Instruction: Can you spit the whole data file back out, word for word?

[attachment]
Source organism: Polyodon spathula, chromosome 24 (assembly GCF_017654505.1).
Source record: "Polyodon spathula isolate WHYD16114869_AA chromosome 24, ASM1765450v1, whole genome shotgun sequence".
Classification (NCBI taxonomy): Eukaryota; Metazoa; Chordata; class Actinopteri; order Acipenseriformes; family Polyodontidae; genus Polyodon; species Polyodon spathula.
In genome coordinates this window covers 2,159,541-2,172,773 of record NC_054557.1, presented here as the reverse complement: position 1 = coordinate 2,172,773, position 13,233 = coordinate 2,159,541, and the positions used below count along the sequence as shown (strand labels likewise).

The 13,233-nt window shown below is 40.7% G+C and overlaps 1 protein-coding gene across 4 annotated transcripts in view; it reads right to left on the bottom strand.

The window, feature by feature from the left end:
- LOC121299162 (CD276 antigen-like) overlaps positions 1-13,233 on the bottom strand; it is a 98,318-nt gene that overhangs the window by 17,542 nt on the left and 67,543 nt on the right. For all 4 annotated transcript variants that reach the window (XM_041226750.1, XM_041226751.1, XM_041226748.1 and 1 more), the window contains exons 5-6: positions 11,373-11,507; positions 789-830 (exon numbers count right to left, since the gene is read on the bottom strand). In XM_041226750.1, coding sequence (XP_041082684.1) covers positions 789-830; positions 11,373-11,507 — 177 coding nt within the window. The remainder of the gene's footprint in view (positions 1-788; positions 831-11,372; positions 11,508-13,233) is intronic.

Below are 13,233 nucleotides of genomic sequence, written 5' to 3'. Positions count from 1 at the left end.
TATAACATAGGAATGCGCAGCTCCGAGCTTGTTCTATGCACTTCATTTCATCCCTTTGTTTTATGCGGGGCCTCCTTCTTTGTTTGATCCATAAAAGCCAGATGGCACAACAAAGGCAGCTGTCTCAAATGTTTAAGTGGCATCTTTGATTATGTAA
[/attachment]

Source organism: Polyodon spathula, chromosome 24 (assembly GCF_017654505.1).
Source record: "Polyodon spathula isolate WHYD16114869_AA chromosome 24, ASM1765450v1, whole genome shotgun sequence".
Classification (NCBI taxonomy): Eukaryota; Metazoa; Chordata; class Actinopteri; order Acipenseriformes; family Polyodontidae; genus Polyodon; species Polyodon spathula.
In genome coordinates this window covers 2,159,541-2,172,773 of record NC_054557.1, presented here as the reverse complement: position 1 = coordinate 2,172,773, position 13,233 = coordinate 2,159,541, and the positions used below count along the sequence as shown (strand labels likewise).

The 13,233-nt window shown below is 40.7% G+C and overlaps 1 protein-coding gene across 4 annotated transcripts in view; it reads right to left on the bottom strand.

The window, feature by feature from the left end:
- LOC121299162 (CD276 antigen-like) overlaps positions 1-13,233 on the bottom strand; it is a 98,318-nt gene that overhangs the window by 17,542 nt on the left and 67,543 nt on the right. For all 4 annotated transcript variants that reach the window (XM_041226750.1, XM_041226751.1, XM_041226748.1 and 1 more), the window contains exons 5-6: positions 11,373-11,507; positions 789-830 (exon numbers count right to left, since the gene is read on the bottom strand). In XM_041226750.1, coding sequence (XP_041082684.1) covers positions 789-830; positions 11,373-11,507 — 177 coding nt within the window. The remainder of the gene's footprint in view (positions 1-788; positions 831-11,372; positions 11,508-13,233) is intronic.

Below are 13,233 nucleotides of genomic sequence, written 5' to 3'. Positions count from 1 at the left end.
TATAACATAGGAATGCGCAGCTCCGAGCTTGTTCTATGCACTTCATTTCATCCCTTTGTTTTATGCGGGGCCTCCTTCTTTGTTTGATCCATAAAAGCCAGATGGCACAACAAAGGCAGCTGTCTCAAATGTTTAAGTGGCATCTTTGATTATGTAA